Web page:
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LOOK: Thousands protest against Shell’s seismic survey on the Wild Coast

Dozens gathered at the Durban beachfront yesterday to protest against Shell’s seismic survey along the Wild Coast in the Eastern Cape. Protests were held across KZN and in the Eastern and Western Cape provinces. Picture: Doctor Ngcobo/African News Agency(ANA)

Dozens gathered at the Durban beachfront yesterday to protest against Shell’s seismic survey along the Wild Coast in the Eastern Cape. Protests were held across KZN and in the Eastern and Western Cape provinces. Picture: Doctor Ngcobo/African News Agency(ANA)

Published Dec 6, 2021

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DURBAN - THOUSANDS of people protested along KwaZulu-Natal’s beaches and in the Eastern and Western Cape provinces yesterday against Shell’s seismic survey planned for the Wild Coast.

The protest follows a court ruling by the Makhanda High Court on Friday giving Shell the go-ahead to proceed with its seismic activity off the Wild Coast.

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The ruling followed an application for an urgent interdict to halt the survey, which was brought by four organisations – Greenpeace Africa, Natural Justice, the Border Deep Sea Angling Association, and the Kei Mouth Ski Boat Club.

The court ruled that the applicants had failed to convince it that there was a reasonable apprehension of “irreparable harm” if the interdict was not granted and that given the financial and other prejudice to Shell if the seismic surveys were delayed, the “balance of convenience” was in Shell’s favour.

Prathna Singh, director of Ban Animal Trading Africa and one of the organisers of the protest, said that thousands of concerned people had protested yesterday at the same time in at least 70 different locations across South Africa.

“This protest was a mobilisation of people to say to Shell, ’we want you to stop this seismic activity’. The public has a say to protect our marine life.”

Singh said that scientists were concerned that the seismic activity would not only cause damage to the environment but the sound of the blasts would disrupt the communication of whales, dolphins and other sea animals.

“Dolphins and whales use echolocation for hunting and communication and the seismic survey will cause disruption among their communication. The loggerhead turtle migration to warmer waters, which takes place between October and February, will also be affected by the seismic activity.”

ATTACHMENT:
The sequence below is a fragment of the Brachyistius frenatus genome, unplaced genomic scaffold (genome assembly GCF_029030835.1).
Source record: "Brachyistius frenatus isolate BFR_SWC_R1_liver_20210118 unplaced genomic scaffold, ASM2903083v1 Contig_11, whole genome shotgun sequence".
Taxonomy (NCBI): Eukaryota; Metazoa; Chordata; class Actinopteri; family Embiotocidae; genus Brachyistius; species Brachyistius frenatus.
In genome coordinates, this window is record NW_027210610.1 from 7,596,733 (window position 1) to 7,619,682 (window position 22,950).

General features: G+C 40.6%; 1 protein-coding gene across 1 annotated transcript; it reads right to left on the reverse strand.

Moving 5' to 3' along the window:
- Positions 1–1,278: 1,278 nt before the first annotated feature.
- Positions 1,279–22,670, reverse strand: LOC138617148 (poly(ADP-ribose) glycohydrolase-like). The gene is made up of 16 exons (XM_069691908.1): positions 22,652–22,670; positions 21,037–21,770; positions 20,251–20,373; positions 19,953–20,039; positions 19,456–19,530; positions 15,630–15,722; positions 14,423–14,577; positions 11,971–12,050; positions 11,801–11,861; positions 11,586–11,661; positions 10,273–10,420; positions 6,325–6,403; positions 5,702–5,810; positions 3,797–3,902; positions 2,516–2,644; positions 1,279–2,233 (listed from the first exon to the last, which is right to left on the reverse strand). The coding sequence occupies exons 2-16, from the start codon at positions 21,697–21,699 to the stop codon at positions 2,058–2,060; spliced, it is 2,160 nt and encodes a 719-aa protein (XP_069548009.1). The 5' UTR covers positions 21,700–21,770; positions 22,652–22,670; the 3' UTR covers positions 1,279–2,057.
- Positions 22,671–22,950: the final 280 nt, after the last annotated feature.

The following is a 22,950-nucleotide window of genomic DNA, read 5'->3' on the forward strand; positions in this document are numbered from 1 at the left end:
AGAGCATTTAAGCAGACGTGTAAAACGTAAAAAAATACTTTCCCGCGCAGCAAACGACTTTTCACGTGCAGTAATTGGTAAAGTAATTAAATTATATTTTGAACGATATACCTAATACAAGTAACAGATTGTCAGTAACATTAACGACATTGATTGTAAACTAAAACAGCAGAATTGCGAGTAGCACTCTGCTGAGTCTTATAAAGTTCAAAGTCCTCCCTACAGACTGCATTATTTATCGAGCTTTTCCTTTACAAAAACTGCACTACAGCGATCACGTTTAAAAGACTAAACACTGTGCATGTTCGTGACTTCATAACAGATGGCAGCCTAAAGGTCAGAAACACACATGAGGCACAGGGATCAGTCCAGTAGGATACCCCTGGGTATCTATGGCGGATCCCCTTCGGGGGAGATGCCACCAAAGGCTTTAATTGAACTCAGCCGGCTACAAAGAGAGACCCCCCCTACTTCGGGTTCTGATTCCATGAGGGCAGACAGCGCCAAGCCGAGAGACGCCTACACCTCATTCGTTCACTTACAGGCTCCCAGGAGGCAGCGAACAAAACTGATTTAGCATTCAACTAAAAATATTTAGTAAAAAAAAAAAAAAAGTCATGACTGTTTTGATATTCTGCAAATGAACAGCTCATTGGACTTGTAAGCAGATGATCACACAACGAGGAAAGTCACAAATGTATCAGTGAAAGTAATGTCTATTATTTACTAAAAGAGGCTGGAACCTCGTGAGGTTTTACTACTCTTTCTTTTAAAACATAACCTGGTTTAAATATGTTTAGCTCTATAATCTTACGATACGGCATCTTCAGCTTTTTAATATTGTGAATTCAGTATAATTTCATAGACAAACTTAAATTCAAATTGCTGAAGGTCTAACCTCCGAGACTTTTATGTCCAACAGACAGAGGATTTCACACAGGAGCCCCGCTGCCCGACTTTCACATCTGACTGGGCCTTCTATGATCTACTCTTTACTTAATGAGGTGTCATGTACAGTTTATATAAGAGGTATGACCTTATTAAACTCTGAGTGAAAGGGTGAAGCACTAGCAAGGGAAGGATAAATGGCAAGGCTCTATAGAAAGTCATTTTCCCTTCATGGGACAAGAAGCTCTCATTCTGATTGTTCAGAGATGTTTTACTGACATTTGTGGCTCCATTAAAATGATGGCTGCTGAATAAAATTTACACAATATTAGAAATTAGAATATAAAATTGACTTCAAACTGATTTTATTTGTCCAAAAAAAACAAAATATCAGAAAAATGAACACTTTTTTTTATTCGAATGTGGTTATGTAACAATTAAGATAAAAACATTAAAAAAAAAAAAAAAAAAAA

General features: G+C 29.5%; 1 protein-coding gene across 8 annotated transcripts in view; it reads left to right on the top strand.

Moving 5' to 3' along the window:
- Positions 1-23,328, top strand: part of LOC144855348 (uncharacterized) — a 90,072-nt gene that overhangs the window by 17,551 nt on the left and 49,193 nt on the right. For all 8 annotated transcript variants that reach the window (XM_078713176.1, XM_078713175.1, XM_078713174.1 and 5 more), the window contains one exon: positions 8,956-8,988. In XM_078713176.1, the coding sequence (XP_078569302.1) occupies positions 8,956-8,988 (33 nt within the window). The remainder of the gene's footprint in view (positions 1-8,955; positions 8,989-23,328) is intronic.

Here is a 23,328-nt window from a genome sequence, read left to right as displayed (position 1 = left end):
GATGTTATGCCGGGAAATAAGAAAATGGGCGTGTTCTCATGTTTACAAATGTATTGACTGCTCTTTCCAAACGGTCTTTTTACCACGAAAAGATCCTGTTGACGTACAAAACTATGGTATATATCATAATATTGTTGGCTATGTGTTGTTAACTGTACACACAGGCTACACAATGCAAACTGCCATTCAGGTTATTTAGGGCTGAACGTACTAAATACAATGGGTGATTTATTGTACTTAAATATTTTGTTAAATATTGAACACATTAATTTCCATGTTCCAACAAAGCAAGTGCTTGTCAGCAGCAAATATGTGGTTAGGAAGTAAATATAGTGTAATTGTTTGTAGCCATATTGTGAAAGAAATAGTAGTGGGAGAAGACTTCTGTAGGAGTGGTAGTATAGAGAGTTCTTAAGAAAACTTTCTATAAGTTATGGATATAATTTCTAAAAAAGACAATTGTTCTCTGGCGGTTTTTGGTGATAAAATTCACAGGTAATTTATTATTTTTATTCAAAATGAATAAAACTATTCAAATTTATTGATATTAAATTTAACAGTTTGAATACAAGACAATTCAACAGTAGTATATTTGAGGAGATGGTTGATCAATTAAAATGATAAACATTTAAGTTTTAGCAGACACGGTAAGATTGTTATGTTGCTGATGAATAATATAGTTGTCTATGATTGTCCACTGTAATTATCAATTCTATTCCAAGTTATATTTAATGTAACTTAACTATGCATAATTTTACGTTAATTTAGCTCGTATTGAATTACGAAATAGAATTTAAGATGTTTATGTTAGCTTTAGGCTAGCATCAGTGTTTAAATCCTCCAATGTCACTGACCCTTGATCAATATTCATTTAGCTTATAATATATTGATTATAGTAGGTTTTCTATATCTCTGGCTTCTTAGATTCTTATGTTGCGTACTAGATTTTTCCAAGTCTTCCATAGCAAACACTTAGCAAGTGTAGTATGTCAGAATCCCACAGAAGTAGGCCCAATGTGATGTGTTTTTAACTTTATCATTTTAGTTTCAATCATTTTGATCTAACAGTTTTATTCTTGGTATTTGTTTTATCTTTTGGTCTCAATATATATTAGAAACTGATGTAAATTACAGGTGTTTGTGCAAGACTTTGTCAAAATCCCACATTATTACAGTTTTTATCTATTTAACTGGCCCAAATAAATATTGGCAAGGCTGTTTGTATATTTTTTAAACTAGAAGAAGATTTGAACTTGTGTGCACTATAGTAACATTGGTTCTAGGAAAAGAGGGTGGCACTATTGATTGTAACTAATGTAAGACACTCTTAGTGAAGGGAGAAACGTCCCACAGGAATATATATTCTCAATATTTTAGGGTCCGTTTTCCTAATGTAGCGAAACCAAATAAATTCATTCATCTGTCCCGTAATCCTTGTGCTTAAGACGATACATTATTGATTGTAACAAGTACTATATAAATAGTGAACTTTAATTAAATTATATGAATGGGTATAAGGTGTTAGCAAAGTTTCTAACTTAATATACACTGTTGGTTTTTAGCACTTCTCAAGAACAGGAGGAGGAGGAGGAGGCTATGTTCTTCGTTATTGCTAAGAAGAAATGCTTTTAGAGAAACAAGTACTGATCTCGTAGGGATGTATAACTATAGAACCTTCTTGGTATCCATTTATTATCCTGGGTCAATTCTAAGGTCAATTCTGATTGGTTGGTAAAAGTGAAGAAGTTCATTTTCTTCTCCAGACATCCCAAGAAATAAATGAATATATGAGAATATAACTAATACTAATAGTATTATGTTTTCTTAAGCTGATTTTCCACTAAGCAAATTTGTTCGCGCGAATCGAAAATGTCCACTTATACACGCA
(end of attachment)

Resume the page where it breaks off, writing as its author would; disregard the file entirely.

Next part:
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Singh also said that the impact of the blasts could cause smaller fish to explode and with communication disrupted, the reproduction of whales and dolphins could be affected.

Singh added that seismic activity, which involves air guns from a vessel being blasted into the seabed at 10-second intervals to explore for oil and gas underground, could lead to seismic drilling.

“Seismic activity leading to seismic drilling for oil and gas is concerning as this could lead to oil leaks, pollution of the oceans and the destruction of our sea life.”

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Steve Smith of the Monkey Helpline Justice for Animals, said that there hadn’t been a proper environmental assessment to establish the safety of Shell’s seismic activity.

“There are other options such as alternative energy and renewable energy instead of relying on seismic activity to find oil and gas underground,” he said.

Heather Martin, of Waterfall, said that she was a free diver and loved the ocean.

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“We are here today (yesterday) to show our solidarity against the drilling and seismic activity that Shell is going to be doing. It hasn’t been passed through the correct stakeholders and there hasn’t been enough explanation and enough information put out there to do an environmental impact study to show the effect this is going to have on our marine life and our oceans.”

Meanwhile, Independent Media reported on Friday that other organisations, Sustaining the Wild Coast (SWC) and several Wild Coast communities, including fisherfolk, traditional leaders and healers, have filed papers seeking to interdict Shell’s seismic survey.

SWC, together with the Dwesa-Cwebe Communal Property Association, fishermen – Ntsindiso Nongcavu (Port St Johns), Sazise Maxwell Pekayo and Cameron Thorpe (Kei Mouth) – Amadiba traditional leader and healer Mashona Wetu Dlamini and All Rise Attorneys for Climate and Environmental Justice have applied for an urgent interdict against Shell’s seismic survey off the Wild Coast.

This application – separate from the urgent application that was dismissed – will be heard on December 14.

Dozens gathered at the Durban beachfront yesterday to protest against Shell’s seismic survey along the Wild Coast in the Eastern Cape. Protests were held across KZN and in the Eastern and Western Cape provinces. Picture: Doctor Ngcobo/African News Agency(ANA)

Dozens gathered at the Durban beachfront yesterday to protest against Shell’s seismic survey along the Wild Coast in the Eastern Cape. Protests were held across KZN and in the Eastern and Western Cape provinces. Picture: Doctor Ngcobo/African News Agency(ANA)

Dozens gathered at the Durban beachfront yesterday to protest against Shell’s seismic survey along the Wild Coast in the Eastern Cape. Protests were held across KZN and in the Eastern and Western Cape provinces. Picture: Doctor Ngcobo/African News Agency(ANA)

THE MERCURY

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